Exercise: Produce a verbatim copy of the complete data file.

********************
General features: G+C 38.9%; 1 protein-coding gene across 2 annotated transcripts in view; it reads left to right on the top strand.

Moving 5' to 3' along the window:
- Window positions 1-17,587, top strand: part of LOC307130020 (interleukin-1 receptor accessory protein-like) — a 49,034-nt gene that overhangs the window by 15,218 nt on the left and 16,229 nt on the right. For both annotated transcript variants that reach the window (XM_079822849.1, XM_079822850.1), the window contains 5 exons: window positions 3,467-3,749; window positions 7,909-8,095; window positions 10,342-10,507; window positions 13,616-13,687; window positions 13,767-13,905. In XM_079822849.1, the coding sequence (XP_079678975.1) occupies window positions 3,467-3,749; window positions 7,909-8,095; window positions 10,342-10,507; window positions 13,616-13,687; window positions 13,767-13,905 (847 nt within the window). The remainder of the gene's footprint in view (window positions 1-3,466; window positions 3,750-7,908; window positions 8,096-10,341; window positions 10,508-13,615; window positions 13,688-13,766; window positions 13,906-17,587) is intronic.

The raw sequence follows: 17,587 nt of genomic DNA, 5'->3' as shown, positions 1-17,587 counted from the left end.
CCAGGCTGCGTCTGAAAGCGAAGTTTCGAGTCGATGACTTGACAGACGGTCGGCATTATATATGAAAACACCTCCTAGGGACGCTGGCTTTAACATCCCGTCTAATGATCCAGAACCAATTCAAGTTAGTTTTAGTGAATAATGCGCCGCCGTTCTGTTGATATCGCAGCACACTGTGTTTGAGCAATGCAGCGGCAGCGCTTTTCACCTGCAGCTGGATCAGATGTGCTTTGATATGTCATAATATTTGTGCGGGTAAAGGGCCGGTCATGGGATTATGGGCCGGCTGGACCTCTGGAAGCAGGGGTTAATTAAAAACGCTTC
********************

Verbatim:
General features: G+C 38.9%; 1 protein-coding gene across 2 annotated transcripts in view; it reads left to right on the top strand.

Moving 5' to 3' along the window:
- Window positions 1-17,587, top strand: part of LOC307130020 (interleukin-1 receptor accessory protein-like) — a 49,034-nt gene that overhangs the window by 15,218 nt on the left and 16,229 nt on the right. For both annotated transcript variants that reach the window (XM_079822849.1, XM_079822850.1), the window contains 5 exons: window positions 3,467-3,749; window positions 7,909-8,095; window positions 10,342-10,507; window positions 13,616-13,687; window positions 13,767-13,905. In XM_079822849.1, the coding sequence (XP_079678975.1) occupies window positions 3,467-3,749; window positions 7,909-8,095; window positions 10,342-10,507; window positions 13,616-13,687; window positions 13,767-13,905 (847 nt within the window). The remainder of the gene's footprint in view (window positions 1-3,466; window positions 3,750-7,908; window positions 8,096-10,341; window positions 10,508-13,615; window positions 13,688-13,766; window positions 13,906-17,587) is intronic.

The raw sequence follows: 17,587 nt of genomic DNA, 5'->3' as shown, positions 1-17,587 counted from the left end.
CCAGGCTGCGTCTGAAAGCGAAGTTTCGAGTCGATGACTTGACAGACGGTCGGCATTATATATGAAAACACCTCCTAGGGACGCTGGCTTTAACATCCCGTCTAATGATCCAGAACCAATTCAAGTTAGTTTTAGTGAATAATGCGCCGCCGTTCTGTTGATATCGCAGCACACTGTGTTTGAGCAATGCAGCGGCAGCGCTTTTCACCTGCAGCTGGATCAGATGTGCTTTGATATGTCATAATATTTGTGCGGGTAAAGGGCCGGTCATGGGATTATGGGCCGGCTGGACCTCTGGAAGCAGGGGTTAATTAAAAACGCTTC